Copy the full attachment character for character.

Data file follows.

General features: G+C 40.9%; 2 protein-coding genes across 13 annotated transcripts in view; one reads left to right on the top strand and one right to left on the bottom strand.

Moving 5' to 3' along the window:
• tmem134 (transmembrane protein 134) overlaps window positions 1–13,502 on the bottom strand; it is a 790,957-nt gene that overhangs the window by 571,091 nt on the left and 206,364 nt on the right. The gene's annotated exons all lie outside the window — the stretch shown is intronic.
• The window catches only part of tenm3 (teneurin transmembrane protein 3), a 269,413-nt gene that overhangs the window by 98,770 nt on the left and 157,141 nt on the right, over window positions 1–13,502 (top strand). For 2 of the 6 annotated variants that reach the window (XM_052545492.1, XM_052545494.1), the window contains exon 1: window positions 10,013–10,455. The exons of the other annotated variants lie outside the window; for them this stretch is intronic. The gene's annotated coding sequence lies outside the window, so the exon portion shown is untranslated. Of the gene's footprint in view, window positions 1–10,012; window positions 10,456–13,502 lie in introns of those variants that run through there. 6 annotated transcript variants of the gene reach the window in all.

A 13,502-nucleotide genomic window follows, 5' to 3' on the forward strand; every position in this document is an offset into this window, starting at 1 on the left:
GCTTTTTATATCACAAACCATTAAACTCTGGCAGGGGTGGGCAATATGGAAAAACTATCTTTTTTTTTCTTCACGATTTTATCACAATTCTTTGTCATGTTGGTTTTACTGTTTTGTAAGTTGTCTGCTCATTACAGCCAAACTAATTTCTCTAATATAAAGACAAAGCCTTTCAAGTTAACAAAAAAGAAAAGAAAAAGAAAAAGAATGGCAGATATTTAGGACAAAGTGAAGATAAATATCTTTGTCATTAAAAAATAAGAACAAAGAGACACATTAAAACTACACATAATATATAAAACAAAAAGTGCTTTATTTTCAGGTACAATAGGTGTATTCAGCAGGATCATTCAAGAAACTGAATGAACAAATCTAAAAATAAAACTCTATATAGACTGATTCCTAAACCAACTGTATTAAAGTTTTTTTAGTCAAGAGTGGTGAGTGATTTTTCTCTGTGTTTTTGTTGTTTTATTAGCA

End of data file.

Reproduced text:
General features: G+C 40.9%; 2 protein-coding genes across 13 annotated transcripts in view; one reads left to right on the top strand and one right to left on the bottom strand.

Moving 5' to 3' along the window:
• tmem134 (transmembrane protein 134) overlaps window positions 1–13,502 on the bottom strand; it is a 790,957-nt gene that overhangs the window by 571,091 nt on the left and 206,364 nt on the right. The gene's annotated exons all lie outside the window — the stretch shown is intronic.
• The window catches only part of tenm3 (teneurin transmembrane protein 3), a 269,413-nt gene that overhangs the window by 98,770 nt on the left and 157,141 nt on the right, over window positions 1–13,502 (top strand). For 2 of the 6 annotated variants that reach the window (XM_052545492.1, XM_052545494.1), the window contains exon 1: window positions 10,013–10,455. The exons of the other annotated variants lie outside the window; for them this stretch is intronic. The gene's annotated coding sequence lies outside the window, so the exon portion shown is untranslated. Of the gene's footprint in view, window positions 1–10,012; window positions 10,456–13,502 lie in introns of those variants that run through there. 6 annotated transcript variants of the gene reach the window in all.

A 13,502-nucleotide genomic window follows, 5' to 3' on the forward strand; every position in this document is an offset into this window, starting at 1 on the left:
GCTTTTTATATCACAAACCATTAAACTCTGGCAGGGGTGGGCAATATGGAAAAACTATCTTTTTTTTTCTTCACGATTTTATCACAATTCTTTGTCATGTTGGTTTTACTGTTTTGTAAGTTGTCTGCTCATTACAGCCAAACTAATTTCTCTAATATAAAGACAAAGCCTTTCAAGTTAACAAAAAAGAAAAGAAAAAGAAAAAGAATGGCAGATATTTAGGACAAAGTGAAGATAAATATCTTTGTCATTAAAAAATAAGAACAAAGAGACACATTAAAACTACACATAATATATAAAACAAAAAGTGCTTTATTTTCAGGTACAATAGGTGTATTCAGCAGGATCATTCAAGAAACTGAATGAACAAATCTAAAAATAAAACTCTATATAGACTGATTCCTAAACCAACTGTATTAAAGTTTTTTTAGTCAAGAGTGGTGAGTGATTTTTCTCTGTGTTTTTGTTGTTTTATTAGCA